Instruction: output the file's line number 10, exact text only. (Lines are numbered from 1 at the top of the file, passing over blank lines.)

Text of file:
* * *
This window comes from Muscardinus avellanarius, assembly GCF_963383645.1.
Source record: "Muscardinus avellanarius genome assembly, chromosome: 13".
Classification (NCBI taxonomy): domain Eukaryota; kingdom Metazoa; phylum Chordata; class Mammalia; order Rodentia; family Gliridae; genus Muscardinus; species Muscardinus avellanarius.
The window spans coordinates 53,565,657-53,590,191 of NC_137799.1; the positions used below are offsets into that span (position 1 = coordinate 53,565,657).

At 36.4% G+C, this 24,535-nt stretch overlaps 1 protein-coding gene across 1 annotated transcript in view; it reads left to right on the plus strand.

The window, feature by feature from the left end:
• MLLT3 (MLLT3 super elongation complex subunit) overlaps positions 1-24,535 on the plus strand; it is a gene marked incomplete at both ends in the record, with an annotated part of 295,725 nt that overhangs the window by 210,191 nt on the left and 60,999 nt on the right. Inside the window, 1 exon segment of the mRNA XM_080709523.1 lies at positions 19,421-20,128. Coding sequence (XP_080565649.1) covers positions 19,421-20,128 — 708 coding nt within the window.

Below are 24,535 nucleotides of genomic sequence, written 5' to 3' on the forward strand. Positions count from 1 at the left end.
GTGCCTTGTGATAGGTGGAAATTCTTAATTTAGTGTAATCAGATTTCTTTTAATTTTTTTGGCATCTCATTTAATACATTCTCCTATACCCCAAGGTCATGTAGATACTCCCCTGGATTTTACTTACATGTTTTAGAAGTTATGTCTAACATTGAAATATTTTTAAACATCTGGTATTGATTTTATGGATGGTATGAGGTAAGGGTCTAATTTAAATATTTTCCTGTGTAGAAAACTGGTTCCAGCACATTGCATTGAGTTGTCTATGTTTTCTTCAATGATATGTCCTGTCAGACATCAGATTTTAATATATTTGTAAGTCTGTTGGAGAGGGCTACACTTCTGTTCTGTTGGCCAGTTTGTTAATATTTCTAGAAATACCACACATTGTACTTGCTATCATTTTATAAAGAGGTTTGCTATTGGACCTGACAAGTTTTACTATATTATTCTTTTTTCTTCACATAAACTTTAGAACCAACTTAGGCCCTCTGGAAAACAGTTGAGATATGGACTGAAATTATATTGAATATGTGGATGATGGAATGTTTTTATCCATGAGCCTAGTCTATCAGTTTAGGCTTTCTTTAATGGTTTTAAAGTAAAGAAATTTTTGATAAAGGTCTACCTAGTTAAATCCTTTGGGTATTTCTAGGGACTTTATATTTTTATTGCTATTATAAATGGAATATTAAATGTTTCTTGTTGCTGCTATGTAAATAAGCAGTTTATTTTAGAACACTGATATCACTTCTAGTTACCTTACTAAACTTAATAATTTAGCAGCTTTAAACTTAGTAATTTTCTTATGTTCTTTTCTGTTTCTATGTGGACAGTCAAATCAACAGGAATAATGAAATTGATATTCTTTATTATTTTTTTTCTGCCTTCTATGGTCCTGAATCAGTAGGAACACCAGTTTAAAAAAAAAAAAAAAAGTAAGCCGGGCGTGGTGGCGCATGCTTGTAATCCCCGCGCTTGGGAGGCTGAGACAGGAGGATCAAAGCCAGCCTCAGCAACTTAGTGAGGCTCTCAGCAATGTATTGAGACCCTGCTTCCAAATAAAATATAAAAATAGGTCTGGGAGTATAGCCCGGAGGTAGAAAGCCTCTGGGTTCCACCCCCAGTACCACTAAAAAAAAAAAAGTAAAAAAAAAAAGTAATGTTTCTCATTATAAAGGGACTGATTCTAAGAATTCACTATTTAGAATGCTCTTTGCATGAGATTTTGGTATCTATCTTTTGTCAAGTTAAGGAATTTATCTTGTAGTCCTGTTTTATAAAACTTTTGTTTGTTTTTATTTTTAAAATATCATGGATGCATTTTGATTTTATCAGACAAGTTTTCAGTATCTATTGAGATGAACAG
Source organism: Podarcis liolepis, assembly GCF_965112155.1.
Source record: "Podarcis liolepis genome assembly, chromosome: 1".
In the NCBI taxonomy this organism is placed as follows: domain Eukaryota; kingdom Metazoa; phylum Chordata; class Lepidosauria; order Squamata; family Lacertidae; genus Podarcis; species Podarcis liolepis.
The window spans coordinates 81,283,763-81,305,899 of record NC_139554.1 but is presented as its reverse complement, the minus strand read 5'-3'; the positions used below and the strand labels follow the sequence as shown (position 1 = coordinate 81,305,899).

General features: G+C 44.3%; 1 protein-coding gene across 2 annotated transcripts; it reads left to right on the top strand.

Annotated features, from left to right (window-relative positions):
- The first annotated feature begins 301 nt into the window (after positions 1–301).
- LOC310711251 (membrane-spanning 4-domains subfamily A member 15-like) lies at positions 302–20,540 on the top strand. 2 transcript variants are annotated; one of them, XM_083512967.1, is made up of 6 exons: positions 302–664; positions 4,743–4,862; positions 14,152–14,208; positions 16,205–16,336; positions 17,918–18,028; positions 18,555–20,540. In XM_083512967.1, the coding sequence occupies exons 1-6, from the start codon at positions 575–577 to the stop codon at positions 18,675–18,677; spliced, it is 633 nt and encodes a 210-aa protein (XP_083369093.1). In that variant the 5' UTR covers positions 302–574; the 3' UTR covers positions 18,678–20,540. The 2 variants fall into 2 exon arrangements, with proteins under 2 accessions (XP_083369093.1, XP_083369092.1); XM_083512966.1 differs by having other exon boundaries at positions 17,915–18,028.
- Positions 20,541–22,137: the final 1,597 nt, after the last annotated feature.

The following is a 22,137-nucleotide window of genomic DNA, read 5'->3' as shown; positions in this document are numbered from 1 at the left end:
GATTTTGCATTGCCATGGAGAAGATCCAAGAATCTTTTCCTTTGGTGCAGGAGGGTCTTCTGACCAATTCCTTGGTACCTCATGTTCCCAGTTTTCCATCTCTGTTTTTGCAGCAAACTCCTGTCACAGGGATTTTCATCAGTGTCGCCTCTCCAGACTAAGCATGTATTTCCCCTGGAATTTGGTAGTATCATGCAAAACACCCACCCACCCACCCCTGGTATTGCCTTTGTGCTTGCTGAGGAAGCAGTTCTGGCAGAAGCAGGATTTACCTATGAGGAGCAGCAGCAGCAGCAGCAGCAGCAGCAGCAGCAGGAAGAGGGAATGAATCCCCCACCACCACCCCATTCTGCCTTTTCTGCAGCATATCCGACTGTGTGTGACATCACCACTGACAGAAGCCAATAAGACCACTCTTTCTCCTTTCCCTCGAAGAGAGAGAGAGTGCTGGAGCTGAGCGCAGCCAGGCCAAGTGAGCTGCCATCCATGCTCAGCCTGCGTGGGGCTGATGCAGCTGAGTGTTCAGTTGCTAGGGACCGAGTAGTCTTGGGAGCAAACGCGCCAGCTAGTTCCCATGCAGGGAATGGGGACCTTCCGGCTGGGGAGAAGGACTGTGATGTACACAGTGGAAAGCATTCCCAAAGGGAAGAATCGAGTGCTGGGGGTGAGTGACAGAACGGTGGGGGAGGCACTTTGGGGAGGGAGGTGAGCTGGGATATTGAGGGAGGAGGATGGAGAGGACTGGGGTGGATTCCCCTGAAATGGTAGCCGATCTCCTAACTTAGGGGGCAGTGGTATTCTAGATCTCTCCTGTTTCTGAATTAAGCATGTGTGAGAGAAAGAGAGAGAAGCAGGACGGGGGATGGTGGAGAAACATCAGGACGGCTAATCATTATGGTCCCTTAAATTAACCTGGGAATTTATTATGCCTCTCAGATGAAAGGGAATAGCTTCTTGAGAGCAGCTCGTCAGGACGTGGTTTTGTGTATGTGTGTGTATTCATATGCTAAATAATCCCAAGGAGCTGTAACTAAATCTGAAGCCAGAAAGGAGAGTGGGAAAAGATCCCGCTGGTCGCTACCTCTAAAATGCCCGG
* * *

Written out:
Source organism: Podarcis liolepis, assembly GCF_965112155.1.